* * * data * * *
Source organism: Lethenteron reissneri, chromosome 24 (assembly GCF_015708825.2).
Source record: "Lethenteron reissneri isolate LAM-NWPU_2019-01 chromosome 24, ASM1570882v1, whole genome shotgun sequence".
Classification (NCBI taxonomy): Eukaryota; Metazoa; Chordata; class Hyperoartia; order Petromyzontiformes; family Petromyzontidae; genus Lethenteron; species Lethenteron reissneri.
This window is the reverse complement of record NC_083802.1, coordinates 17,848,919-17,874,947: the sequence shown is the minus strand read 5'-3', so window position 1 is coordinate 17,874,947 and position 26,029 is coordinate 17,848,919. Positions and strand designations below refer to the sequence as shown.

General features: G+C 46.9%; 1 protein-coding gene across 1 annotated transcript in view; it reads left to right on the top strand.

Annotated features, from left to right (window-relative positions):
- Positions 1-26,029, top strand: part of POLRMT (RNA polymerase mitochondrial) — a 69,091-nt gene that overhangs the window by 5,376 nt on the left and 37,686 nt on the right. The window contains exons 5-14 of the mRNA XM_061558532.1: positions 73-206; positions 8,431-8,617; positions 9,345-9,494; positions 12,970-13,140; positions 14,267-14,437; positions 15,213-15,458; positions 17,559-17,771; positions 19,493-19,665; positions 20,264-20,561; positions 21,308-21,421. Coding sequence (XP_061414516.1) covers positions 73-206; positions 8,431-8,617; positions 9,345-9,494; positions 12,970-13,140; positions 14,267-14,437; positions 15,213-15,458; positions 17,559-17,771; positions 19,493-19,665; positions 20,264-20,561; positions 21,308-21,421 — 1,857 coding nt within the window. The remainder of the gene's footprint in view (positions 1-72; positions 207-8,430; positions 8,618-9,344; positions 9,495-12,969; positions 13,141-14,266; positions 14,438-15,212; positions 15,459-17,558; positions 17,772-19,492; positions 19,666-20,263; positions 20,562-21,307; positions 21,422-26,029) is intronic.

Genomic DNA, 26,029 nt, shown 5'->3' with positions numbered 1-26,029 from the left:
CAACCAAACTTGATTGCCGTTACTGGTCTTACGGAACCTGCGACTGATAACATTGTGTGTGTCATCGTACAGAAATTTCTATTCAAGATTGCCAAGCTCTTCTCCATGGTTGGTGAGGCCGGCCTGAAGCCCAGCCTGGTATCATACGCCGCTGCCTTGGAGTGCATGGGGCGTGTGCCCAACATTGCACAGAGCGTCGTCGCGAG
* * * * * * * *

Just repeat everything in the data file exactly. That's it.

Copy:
Source organism: Lethenteron reissneri, chromosome 24 (assembly GCF_015708825.2).
Source record: "Lethenteron reissneri isolate LAM-NWPU_2019-01 chromosome 24, ASM1570882v1, whole genome shotgun sequence".
Classification (NCBI taxonomy): Eukaryota; Metazoa; Chordata; class Hyperoartia; order Petromyzontiformes; family Petromyzontidae; genus Lethenteron; species Lethenteron reissneri.
This window is the reverse complement of record NC_083802.1, coordinates 17,848,919-17,874,947: the sequence shown is the minus strand read 5'-3', so window position 1 is coordinate 17,874,947 and position 26,029 is coordinate 17,848,919. Positions and strand designations below refer to the sequence as shown.

General features: G+C 46.9%; 1 protein-coding gene across 1 annotated transcript in view; it reads left to right on the top strand.

Annotated features, from left to right (window-relative positions):
- Positions 1-26,029, top strand: part of POLRMT (RNA polymerase mitochondrial) — a 69,091-nt gene that overhangs the window by 5,376 nt on the left and 37,686 nt on the right. The window contains exons 5-14 of the mRNA XM_061558532.1: positions 73-206; positions 8,431-8,617; positions 9,345-9,494; positions 12,970-13,140; positions 14,267-14,437; positions 15,213-15,458; positions 17,559-17,771; positions 19,493-19,665; positions 20,264-20,561; positions 21,308-21,421. Coding sequence (XP_061414516.1) covers positions 73-206; positions 8,431-8,617; positions 9,345-9,494; positions 12,970-13,140; positions 14,267-14,437; positions 15,213-15,458; positions 17,559-17,771; positions 19,493-19,665; positions 20,264-20,561; positions 21,308-21,421 — 1,857 coding nt within the window. The remainder of the gene's footprint in view (positions 1-72; positions 207-8,430; positions 8,618-9,344; positions 9,495-12,969; positions 13,141-14,266; positions 14,438-15,212; positions 15,459-17,558; positions 17,772-19,492; positions 19,666-20,263; positions 20,562-21,307; positions 21,422-26,029) is intronic.

Genomic DNA, 26,029 nt, shown 5'->3' with positions numbered 1-26,029 from the left:
CAACCAAACTTGATTGCCGTTACTGGTCTTACGGAACCTGCGACTGATAACATTGTGTGTGTCATCGTACAGAAATTTCTATTCAAGATTGCCAAGCTCTTCTCCATGGTTGGTGAGGCCGGCCTGAAGCCCAGCCTGGTATCATACGCCGCTGCCTTGGAGTGCATGGGGCGTGTGCCCAACATTGCACAGAGCGTCGTCGCGAG